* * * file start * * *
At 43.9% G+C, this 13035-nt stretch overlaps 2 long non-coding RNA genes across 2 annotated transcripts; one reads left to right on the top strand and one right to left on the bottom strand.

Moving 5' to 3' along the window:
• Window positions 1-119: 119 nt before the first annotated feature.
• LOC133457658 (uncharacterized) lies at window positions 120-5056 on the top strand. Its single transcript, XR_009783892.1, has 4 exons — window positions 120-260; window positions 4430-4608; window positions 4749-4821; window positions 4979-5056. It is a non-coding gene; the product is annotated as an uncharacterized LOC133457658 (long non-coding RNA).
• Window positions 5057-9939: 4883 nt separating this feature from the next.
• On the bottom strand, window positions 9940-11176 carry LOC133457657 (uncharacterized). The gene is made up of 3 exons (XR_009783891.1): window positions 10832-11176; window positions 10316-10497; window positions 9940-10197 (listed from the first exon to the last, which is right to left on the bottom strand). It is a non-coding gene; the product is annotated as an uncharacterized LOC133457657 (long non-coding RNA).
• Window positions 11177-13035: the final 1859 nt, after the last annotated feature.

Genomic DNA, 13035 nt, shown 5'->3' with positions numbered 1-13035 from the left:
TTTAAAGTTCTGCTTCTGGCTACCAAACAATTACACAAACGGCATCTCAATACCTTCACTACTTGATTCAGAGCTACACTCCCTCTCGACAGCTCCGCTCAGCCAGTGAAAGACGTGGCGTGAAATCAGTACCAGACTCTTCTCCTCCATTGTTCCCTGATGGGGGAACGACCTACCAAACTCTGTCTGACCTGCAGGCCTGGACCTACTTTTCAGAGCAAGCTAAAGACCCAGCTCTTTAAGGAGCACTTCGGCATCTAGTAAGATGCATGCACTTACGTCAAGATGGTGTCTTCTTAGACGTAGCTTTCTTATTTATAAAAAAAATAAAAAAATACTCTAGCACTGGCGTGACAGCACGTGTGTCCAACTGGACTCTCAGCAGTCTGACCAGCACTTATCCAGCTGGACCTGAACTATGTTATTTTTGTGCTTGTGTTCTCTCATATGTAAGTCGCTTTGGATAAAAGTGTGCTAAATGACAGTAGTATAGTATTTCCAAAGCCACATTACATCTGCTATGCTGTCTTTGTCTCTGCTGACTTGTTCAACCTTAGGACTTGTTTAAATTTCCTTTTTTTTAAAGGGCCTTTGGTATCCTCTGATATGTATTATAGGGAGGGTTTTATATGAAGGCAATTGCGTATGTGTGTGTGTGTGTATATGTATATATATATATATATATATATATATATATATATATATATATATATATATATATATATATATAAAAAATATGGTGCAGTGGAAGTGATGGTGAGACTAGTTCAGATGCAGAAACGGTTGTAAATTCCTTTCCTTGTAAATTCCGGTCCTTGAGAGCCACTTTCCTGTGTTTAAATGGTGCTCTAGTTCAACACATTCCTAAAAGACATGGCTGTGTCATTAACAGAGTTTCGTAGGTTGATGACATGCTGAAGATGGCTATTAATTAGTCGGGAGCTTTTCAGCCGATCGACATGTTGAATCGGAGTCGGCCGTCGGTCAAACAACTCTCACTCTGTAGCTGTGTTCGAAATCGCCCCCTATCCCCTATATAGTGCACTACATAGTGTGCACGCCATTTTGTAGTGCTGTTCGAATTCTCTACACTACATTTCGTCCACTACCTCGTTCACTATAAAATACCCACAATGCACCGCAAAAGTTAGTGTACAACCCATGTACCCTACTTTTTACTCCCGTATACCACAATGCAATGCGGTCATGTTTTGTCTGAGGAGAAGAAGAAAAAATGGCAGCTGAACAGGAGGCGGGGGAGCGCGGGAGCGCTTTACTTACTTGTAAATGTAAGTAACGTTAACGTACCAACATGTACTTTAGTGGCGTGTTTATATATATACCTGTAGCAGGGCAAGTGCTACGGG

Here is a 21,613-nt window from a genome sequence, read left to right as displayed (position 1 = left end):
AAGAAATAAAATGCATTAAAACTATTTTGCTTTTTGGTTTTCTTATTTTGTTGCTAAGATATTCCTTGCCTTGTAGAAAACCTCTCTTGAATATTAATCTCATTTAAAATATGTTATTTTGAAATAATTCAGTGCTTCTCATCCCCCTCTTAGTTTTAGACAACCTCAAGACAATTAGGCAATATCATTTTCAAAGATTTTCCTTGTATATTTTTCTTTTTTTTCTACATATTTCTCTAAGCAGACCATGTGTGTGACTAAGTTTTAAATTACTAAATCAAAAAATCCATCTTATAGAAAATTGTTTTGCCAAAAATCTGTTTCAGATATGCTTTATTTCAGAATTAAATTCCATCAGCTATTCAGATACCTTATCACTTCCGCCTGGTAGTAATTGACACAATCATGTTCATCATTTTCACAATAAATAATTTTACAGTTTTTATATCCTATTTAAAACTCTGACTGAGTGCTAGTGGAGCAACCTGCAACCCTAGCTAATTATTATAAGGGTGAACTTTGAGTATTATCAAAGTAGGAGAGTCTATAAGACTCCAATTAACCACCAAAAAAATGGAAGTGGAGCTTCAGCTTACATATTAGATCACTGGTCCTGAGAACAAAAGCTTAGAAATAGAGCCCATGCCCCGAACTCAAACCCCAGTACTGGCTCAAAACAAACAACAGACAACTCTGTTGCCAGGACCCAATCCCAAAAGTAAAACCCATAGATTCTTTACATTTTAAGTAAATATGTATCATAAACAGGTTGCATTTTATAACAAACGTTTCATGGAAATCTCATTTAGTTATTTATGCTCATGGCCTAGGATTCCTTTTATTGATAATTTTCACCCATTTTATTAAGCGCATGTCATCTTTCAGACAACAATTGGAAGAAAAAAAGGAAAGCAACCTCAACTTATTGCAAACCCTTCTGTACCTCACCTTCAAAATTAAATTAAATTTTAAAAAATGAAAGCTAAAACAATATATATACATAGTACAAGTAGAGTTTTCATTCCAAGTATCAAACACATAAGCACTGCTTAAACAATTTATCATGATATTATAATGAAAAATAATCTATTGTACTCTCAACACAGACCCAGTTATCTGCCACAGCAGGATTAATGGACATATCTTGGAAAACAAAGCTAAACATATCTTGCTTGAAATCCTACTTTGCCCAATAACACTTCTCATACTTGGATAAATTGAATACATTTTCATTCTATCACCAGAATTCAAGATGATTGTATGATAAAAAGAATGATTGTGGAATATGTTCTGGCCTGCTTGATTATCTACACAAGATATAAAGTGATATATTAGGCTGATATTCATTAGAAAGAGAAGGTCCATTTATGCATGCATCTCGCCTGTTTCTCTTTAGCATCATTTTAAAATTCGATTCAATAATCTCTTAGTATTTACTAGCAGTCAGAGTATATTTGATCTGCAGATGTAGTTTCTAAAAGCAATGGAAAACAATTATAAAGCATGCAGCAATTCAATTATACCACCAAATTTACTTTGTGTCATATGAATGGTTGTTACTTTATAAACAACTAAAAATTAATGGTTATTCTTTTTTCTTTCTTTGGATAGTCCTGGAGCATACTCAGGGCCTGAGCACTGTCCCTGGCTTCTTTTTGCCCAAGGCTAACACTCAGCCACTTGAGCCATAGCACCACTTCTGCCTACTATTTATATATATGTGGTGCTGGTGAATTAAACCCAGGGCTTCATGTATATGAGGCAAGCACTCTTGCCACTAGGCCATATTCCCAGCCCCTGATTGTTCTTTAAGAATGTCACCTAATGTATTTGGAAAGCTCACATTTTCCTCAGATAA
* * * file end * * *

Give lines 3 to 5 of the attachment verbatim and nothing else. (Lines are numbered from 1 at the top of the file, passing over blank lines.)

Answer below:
• Window positions 1-119: 119 nt before the first annotated feature.
• LOC133457658 (uncharacterized) lies at window positions 120-5056 on the top strand. Its single transcript, XR_009783892.1, has 4 exons — window positions 120-260; window positions 4430-4608; window positions 4749-4821; window positions 4979-5056. It is a non-coding gene; the product is annotated as an uncharacterized LOC133457658 (long non-coding RNA).
• Window positions 5057-9939: 4883 nt separating this feature from the next.